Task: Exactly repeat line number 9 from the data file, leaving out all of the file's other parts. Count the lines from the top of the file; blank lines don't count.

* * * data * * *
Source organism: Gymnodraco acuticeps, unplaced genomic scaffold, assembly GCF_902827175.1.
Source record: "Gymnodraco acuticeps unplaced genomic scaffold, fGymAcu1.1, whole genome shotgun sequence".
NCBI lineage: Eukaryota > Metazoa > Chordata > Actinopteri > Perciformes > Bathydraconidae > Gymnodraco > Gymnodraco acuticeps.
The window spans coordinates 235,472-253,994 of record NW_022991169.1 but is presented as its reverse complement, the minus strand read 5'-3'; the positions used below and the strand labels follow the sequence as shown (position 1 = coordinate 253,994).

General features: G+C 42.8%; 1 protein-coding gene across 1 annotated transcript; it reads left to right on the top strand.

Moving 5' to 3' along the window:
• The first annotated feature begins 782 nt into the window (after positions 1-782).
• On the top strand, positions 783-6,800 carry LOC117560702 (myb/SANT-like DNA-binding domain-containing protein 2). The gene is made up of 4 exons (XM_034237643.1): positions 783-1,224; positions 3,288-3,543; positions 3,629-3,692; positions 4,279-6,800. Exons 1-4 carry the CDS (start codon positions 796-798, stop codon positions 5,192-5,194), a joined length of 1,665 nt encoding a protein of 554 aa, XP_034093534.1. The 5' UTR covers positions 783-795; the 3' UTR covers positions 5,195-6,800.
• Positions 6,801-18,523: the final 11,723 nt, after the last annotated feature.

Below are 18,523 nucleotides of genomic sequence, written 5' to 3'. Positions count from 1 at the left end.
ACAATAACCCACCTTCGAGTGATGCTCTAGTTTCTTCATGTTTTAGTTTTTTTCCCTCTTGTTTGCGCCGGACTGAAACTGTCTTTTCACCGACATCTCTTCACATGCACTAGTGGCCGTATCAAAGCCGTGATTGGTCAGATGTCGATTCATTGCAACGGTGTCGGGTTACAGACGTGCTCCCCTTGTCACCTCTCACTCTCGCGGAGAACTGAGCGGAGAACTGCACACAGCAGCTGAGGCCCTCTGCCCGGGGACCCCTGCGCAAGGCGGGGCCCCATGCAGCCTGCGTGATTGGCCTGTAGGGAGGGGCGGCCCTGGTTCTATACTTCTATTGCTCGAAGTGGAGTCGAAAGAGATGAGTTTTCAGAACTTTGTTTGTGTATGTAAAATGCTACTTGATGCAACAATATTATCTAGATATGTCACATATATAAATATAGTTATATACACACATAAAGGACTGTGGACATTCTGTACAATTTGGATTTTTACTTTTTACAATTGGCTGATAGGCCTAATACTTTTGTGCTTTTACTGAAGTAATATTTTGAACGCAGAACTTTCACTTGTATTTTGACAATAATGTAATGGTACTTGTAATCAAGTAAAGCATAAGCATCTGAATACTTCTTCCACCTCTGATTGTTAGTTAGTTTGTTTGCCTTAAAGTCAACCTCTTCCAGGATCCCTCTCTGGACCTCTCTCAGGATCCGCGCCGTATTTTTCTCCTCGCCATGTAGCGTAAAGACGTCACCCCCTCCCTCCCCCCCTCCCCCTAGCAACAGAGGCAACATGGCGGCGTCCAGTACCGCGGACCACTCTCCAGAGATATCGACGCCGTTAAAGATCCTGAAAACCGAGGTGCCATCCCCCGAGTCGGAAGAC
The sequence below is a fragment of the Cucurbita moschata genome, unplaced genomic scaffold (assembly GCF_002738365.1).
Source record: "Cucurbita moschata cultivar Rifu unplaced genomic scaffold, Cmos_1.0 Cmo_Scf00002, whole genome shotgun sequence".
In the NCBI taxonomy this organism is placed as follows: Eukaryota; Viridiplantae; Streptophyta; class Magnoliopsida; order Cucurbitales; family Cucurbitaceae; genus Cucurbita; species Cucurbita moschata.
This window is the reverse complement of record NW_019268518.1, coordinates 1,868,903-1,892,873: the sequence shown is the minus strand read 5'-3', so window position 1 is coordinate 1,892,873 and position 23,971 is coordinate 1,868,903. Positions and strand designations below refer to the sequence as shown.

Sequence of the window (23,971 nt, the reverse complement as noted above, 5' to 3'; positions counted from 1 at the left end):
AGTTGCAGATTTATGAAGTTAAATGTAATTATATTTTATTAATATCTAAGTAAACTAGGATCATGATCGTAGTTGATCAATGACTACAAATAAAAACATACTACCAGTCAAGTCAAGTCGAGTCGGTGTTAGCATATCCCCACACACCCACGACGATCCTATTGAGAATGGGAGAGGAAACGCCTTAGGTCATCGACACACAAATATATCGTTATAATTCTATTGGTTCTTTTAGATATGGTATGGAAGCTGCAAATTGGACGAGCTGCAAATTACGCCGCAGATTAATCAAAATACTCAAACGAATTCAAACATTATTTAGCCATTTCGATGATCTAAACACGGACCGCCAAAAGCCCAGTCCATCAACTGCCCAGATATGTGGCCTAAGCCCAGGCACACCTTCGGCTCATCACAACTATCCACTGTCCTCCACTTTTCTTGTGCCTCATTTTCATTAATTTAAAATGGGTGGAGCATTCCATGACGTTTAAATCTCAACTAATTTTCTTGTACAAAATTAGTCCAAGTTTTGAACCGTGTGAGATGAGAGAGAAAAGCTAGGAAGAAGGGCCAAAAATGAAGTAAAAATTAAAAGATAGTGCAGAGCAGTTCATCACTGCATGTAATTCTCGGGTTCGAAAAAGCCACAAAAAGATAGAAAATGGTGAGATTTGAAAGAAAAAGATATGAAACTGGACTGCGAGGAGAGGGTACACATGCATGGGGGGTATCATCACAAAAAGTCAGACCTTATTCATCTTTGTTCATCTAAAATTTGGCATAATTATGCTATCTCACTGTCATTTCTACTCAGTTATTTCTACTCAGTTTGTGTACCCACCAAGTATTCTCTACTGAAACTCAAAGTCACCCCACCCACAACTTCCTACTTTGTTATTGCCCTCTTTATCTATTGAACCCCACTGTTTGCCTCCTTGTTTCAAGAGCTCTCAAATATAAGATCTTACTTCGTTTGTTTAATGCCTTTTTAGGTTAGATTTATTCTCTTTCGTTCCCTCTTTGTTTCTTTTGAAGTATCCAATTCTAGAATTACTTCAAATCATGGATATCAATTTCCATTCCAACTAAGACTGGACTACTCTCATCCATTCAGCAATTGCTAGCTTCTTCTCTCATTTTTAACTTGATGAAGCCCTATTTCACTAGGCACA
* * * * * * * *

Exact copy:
• Positions 6,801-18,523: the final 11,723 nt, after the last annotated feature.